Tony E Dillon-Hansen
A Meditation upon Romans 12: 9-18, Psalm 105, Exodus 3:14, and Matthew 16:
This passage is among my favorite from the epistles because it echoes much of Matthew 5. There is guidance and hopeful idealism - which is useful today amidst social unrest, storm recovery, racial injustice, political division, and this long-overdue visitor called a pandemic.
Lets start with a story
A contemptuous outlaw was thrashing about a small village.
This outlaw came upon a house of a master.
He had heard of stories about the master and wanted to test this legendary skill.
He came to the gate of the master's house. The master was tending his garden.
The outlaw called out to him boasting that he could beat him and crush him with a single strike.
He taunted the master and cried ignorance and bogus skill.
"Challenge me if you can, and show me your best technique."
At this, the master turned to the outlaw, bowed to him, and walked into the house.
The outlaw became furious at this and ranted the legends of the master were untrue and undeserving.
The outlaw raved the master knew nothing of great technique and worthy skills.
A short moment later, the master reappeared.
This time, he had with him a tray.
Upon the tray was a pot of tea and cups.
The master sat near a table and began to pour two cups.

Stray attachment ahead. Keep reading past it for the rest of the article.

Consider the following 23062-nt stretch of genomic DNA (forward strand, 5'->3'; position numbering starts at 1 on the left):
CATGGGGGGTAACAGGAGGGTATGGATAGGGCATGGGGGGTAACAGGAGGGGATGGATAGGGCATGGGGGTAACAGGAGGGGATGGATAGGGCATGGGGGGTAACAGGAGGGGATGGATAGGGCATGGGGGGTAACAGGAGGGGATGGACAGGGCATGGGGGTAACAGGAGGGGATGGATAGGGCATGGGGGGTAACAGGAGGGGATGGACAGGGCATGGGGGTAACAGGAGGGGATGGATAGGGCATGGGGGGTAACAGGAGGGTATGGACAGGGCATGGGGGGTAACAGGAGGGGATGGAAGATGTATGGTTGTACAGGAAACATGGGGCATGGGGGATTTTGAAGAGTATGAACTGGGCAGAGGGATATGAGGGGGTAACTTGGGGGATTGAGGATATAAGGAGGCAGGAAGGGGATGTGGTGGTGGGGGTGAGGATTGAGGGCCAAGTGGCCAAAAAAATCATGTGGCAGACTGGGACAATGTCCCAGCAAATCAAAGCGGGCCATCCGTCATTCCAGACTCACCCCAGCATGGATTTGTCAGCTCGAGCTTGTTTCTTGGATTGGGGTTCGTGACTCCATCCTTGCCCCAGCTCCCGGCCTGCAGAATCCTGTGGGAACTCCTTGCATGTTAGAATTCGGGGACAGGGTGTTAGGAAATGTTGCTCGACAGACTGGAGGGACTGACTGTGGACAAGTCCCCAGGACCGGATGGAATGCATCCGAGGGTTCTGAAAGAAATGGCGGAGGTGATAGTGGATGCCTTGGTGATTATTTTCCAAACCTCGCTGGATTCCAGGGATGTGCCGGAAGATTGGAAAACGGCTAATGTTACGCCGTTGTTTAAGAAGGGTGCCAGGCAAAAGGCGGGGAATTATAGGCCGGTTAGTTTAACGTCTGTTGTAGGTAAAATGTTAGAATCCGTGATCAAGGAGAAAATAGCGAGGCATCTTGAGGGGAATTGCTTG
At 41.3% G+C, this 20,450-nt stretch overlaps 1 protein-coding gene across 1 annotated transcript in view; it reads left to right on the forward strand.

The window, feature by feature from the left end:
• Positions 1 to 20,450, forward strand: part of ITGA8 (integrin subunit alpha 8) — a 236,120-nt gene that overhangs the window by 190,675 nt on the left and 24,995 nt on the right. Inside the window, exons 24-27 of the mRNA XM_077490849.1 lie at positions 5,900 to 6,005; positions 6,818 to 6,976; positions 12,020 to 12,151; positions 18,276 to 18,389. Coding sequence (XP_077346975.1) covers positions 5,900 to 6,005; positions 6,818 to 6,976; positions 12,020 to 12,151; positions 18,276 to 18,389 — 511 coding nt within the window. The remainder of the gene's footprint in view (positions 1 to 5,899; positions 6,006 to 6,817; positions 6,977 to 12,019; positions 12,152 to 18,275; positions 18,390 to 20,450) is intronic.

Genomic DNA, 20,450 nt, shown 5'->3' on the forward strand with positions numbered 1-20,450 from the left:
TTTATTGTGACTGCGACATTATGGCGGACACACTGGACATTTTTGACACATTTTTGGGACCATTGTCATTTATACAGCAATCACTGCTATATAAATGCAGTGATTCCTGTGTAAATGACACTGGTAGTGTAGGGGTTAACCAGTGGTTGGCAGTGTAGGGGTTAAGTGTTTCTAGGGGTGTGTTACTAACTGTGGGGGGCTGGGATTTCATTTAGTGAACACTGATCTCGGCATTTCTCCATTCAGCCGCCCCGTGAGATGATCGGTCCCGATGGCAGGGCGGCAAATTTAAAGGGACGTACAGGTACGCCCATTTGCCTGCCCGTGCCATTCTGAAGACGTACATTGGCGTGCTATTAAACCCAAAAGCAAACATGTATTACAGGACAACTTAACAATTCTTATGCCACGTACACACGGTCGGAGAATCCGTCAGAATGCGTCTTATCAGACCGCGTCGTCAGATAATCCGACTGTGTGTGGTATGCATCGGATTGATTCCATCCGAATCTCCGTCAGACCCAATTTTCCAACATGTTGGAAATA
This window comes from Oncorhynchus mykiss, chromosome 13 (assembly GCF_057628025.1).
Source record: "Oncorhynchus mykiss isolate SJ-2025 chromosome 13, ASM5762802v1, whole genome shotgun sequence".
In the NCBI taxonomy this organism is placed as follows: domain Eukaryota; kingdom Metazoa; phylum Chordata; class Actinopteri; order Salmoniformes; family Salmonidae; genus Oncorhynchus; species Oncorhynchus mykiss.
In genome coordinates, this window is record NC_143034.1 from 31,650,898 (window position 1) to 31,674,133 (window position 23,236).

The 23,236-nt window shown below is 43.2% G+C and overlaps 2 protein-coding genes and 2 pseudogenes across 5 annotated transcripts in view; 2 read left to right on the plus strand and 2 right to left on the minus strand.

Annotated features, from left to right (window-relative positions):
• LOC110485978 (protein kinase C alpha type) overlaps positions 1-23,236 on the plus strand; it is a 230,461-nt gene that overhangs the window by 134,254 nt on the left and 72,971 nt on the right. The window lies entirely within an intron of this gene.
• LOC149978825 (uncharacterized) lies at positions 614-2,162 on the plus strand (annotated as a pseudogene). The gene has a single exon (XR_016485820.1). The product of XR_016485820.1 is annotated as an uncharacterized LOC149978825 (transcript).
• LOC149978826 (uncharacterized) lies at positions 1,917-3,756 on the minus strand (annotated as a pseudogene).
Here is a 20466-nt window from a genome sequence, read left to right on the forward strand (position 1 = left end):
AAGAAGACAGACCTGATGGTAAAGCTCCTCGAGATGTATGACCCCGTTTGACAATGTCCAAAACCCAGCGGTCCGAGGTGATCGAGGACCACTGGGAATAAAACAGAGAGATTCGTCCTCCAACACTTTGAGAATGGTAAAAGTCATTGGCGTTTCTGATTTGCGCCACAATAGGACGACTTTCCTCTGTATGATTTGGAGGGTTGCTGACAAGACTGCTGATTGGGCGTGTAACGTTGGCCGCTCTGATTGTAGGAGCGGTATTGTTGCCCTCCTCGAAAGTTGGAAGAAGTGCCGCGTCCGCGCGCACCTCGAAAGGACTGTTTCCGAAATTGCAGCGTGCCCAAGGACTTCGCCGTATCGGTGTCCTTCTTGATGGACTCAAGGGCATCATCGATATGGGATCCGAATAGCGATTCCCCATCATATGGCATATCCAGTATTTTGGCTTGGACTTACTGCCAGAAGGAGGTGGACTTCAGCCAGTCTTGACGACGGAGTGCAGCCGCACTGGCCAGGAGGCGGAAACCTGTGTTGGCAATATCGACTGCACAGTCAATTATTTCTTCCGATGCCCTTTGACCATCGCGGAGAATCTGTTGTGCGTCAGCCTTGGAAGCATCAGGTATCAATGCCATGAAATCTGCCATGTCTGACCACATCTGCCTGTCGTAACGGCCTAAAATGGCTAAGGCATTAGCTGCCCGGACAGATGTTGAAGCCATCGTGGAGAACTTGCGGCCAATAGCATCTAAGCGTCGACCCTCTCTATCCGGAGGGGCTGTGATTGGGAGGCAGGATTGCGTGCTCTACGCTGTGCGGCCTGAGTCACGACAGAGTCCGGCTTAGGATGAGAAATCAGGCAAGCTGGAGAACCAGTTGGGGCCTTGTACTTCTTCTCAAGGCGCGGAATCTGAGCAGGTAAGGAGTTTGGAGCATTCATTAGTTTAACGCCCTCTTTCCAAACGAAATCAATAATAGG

He then gestured the outlaw to drink with him.
The outlaw, caught off guard, then bowed to the master and shared some tea.
Romans 12 is about hospitality and love – not just cute rhetorical words, but genuine love. This, my friends, is the “sweet nectar” of faithful living. (KC commentator, Mitch Holtus, would say when Chiefs would score touchdowns.)
Amid struggles and questions of purpose, Romans reminds us to “rejoice in hope, be patient in suffering and persevere in prayer” where we must first let love be genuine.
Where does that start, you ask?
It starts with you. When we read, “Let Love be genuine” hear “let love be you.” Be present with love. When we peel off our own layers of social and personal pretense, we may uncover the vulnerable, broken child of God made with divine love within us – a child full of hope, potential, wonder, worry and yes love.
Further, “love one another with mutual affection” means, we may recognize this in others. Then, we see each other as children of God, made with love, with their own vulnerability and brokenness.
For some people “unaccustomed to courage
exiles in delight
… in shells of loneliness…”
For some people beaten down by the system, an abusive person or even themselves, this is difficult because we create walls or hide in substances from pain and suffering where unwinding that onion (of self) is more than tearful - but shattering and scary. Really, we were hiding the love within.
We don’t have to accept lies, deliberate distortions, or systemic chains. With God’s love in us, we can transform and tear down walls. When love arrives and when we recognize the love within us, along comes hope and courage - revealing beautiful and powerful results.
Thus, let love be you and share that love, as Paul says.